The Museum Education Research Group is interested in conducting research in several areas related to learning in and with museums.
Museum-Based Online Learning
We conduct research examining how museums engage audiences through online learning. We are particularly interested in interactive online learning with audiences of all ages. This includes school based programs, public programs, teacher professional development, and many others. This does not include static virtual tours, online games, or other online educational content that does not include synchronous or asynchronous interaction with an educator. You can learn more about this work in this open access literature review, this open access article, and in my blog post for AAM.
Science Museum Educators’ Levels of Self-Efficacy
We are in the process of validating a survey to assess science museum educators’ levels of self-efficacy related to various parts of their job. Based on an earlier study, this survey asks museum educators to rate how skillful they believe they are at completing various tasks such as teaching multigenerational groups, assessing prior knowledge, or teaching online. Along with our colleague in the statistics department, we are currently conducting a factor analysis to better understand how these various skills are related and in what areas educators feel the need for more professional learning.
Framing Climate Change Communication
Along with a colleague from Chapman University, we are examining strategic message framing surrounding wetland restoration and climate change. We are conducting research on effective ways to communicate climate change impacts on wetlands for audiences in the Florida Everglades and the California Delta. We are also testing new messaging around extreme weather events and climate change. To better understand the long term impacts of the climate change message framing work done by the National Network for Ocean and Climate Change Interpretation, we are also conducting a retrospective study of the inaugural class of museum educators trained in strategic message framing. You can read more about this work in our open access publication on framing climate change in the Gulf of Maine.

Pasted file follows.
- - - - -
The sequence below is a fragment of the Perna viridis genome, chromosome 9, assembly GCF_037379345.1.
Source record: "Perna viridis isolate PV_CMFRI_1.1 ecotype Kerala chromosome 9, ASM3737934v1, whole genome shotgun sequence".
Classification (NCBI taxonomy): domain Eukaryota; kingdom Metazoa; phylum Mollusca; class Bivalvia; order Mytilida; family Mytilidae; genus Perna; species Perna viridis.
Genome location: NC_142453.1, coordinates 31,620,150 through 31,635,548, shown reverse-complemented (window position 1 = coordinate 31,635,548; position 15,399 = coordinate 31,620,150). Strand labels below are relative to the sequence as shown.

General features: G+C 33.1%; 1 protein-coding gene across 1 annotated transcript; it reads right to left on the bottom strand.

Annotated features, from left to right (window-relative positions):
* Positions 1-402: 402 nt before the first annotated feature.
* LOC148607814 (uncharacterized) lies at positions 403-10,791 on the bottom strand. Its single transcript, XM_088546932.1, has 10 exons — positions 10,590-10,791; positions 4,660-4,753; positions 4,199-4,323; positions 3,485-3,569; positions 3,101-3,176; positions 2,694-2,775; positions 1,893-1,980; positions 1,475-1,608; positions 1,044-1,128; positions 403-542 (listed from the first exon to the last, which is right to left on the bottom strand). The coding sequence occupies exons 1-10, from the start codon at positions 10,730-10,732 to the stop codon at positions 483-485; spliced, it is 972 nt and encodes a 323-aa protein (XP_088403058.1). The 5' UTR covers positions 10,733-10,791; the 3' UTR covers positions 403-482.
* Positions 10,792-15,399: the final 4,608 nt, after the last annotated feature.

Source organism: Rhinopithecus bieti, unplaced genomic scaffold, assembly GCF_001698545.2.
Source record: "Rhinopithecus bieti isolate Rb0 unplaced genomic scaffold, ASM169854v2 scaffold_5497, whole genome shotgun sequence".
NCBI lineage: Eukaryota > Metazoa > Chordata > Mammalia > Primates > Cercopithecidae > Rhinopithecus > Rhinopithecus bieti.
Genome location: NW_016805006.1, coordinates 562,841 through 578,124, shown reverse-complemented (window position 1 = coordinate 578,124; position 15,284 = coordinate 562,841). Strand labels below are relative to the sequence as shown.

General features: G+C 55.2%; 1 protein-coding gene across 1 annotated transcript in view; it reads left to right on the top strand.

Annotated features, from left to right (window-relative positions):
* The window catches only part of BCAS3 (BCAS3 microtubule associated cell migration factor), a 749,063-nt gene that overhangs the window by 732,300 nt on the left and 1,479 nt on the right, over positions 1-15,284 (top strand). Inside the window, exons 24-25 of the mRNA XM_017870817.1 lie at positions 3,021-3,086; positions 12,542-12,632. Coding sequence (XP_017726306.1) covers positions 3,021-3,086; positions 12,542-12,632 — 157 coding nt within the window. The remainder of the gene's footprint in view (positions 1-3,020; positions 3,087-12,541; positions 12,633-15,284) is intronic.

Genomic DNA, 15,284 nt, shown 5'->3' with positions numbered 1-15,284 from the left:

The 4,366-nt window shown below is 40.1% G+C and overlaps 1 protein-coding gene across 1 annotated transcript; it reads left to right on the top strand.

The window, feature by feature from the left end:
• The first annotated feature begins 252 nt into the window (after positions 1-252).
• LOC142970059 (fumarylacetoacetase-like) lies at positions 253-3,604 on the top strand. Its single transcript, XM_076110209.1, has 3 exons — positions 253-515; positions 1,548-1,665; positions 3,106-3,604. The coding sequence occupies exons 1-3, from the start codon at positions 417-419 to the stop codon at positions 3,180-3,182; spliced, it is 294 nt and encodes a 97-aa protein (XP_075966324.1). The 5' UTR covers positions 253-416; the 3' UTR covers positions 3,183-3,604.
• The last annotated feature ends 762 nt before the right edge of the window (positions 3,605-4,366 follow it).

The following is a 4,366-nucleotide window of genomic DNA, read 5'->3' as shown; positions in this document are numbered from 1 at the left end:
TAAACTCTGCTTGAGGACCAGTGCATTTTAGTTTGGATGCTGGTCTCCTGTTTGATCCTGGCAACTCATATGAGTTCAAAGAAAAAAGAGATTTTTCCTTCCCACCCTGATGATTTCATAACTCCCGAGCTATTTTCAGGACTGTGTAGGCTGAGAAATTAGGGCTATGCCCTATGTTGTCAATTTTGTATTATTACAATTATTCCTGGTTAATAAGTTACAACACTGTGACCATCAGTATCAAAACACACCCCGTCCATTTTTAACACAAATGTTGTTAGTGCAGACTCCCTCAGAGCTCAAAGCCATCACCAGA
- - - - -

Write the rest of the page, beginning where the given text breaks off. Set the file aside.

Funded by the Thoreau Foundation, the Thompson Earth Systems Institute and collaborators are providing undergraduate students the opportunity to gain experience in environmental research, outreach, and civic engagement. Fellows attended seminars featuring environmental experts, received mentoring, networked with peers, and took part in a Fellow-designed, multi-day field experience focused on environmental challenges across Florida. Fellows worked with a community organization on a project that contributes to research, education, or civic engagement on a salient environmental issue. Learn more about our project here.
Broadening Participation through Broader Impacts
We are also examining research related to how scientists engage in broader impacts. This work aims to support the Scientist in Every Florida School program by allowing us to better understand how scientist-teacher partnerships are created and sustained. Additionally, our work looks at how to ensure scientists are using best practices for engaging with diverse audiences. You can learn more about this work in our article in the Journal of STEM Outreach. We are also conducting research related to scientist engagement with the public in the museum. The results of this study are forthcoming.
Previous work has examined best practices for supporting the science interests and career aspirations of historically excluded students through museum-based family science programs.